The United States today faces a diverse array of threats to its security. These threats include familiar challenges, like the scourge of radical extremism, while newer ones like the rise of China and Russia’s revanchist foreign policy require updated thinking and new capabilities. After two years of Republican rule in Washington, the newly inaugurated Democratic House of Representatives promises to assert itself in U.S. foreign and defense policymaking. By wielding budgetary power and pursuing oversight of the Trump administration, Democrats’ power in the House has implications for an array of issues concerning America’s relationships in the world.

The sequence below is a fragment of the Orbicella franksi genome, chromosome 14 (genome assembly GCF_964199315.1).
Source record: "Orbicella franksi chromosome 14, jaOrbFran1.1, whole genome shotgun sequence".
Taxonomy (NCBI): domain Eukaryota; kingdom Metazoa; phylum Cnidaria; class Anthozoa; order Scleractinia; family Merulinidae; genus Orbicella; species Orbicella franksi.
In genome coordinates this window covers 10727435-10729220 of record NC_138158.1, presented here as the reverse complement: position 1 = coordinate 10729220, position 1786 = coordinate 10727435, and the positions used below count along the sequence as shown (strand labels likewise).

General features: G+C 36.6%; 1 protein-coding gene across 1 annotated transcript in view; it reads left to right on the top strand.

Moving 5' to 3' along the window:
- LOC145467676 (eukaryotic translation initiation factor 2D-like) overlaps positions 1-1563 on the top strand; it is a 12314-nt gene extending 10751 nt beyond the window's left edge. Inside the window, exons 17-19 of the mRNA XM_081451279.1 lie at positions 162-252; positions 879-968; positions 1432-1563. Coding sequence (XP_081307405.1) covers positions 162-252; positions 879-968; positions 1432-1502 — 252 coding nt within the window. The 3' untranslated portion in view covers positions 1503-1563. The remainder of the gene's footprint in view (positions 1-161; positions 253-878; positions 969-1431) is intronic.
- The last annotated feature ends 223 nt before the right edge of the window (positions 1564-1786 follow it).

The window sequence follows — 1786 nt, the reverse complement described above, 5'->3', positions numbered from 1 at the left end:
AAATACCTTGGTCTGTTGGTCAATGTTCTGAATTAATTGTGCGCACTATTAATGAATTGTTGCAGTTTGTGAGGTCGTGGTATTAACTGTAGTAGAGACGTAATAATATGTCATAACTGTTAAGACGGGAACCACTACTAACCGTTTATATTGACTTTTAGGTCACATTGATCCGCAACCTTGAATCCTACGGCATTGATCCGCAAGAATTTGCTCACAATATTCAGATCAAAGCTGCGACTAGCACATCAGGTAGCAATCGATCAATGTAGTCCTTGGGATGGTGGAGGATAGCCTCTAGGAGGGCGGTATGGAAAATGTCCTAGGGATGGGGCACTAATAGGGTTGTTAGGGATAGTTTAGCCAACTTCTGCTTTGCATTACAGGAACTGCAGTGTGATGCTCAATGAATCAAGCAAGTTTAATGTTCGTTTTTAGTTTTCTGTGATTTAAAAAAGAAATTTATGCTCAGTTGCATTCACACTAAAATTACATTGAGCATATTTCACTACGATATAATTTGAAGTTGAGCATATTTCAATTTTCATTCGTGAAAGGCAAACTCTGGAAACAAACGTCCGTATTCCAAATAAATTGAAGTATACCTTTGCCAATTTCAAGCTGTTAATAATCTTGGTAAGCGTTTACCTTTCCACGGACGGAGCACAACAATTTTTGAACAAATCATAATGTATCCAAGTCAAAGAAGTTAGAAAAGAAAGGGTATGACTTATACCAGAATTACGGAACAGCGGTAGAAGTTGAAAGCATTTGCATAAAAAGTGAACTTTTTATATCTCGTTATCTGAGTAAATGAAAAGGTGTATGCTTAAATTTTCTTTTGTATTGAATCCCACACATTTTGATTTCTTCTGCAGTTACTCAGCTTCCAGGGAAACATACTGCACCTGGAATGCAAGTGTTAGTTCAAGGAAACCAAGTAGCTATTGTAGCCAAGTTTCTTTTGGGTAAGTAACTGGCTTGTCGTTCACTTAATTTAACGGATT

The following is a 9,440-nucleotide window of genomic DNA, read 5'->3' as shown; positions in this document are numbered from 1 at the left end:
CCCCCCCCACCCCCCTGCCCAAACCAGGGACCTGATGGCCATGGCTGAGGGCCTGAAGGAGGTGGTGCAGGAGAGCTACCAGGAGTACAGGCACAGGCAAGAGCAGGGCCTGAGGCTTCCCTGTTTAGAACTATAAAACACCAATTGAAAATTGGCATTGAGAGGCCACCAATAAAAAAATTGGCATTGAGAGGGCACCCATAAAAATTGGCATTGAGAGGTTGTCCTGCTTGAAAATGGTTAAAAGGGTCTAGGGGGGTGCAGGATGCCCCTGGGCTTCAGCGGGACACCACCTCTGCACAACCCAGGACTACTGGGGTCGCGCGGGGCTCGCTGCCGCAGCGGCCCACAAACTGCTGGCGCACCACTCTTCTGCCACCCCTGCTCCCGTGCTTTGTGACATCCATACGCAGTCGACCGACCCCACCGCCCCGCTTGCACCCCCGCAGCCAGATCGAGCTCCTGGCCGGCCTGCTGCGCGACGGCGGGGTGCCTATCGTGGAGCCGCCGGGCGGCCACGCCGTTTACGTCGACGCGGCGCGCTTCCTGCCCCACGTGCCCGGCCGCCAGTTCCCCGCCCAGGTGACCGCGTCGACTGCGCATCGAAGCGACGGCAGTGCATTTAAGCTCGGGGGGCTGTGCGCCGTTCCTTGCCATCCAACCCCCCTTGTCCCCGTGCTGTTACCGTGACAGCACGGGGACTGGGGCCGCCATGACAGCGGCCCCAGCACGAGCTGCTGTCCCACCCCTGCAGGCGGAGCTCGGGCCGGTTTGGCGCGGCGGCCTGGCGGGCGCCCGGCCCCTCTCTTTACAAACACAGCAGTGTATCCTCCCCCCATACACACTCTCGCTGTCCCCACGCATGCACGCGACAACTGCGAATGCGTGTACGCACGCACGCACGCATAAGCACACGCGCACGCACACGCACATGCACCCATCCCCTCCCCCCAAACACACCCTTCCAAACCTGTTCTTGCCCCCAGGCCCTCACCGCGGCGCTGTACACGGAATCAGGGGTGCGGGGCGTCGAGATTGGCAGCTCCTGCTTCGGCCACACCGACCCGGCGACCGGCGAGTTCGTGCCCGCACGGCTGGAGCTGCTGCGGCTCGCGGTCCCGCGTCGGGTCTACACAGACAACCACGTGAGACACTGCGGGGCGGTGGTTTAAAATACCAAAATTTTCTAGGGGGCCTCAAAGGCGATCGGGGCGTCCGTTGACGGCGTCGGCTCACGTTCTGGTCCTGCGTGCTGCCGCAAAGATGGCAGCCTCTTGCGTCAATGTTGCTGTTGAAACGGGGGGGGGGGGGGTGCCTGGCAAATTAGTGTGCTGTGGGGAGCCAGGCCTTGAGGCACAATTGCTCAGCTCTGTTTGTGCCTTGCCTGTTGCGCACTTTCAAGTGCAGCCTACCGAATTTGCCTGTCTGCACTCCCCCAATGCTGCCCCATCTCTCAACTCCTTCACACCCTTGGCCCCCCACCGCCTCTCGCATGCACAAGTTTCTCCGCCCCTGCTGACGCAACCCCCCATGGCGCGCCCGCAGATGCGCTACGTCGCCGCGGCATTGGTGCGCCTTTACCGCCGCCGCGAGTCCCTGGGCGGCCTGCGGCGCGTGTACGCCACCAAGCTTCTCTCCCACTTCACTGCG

On February 12, Rep. Seth Moulton (D-Mass.) delivered a keynote at the Brookings Institution on House Democrats’ vision for the future of U.S. defense policy. Then, Senior Fellow Michael O’Hanlon engaged Rep. Moulton in a conversation on what a new era of divided government means for defense policy, budgets, and strategic planning.
Questions from the audience followed their conversation.
Director of Research - Foreign Policy
Co-Director - Africa Security Initiative
The Sydney Stein, Jr. Chair
Philip H. Knight Chair in Defense and Strategy
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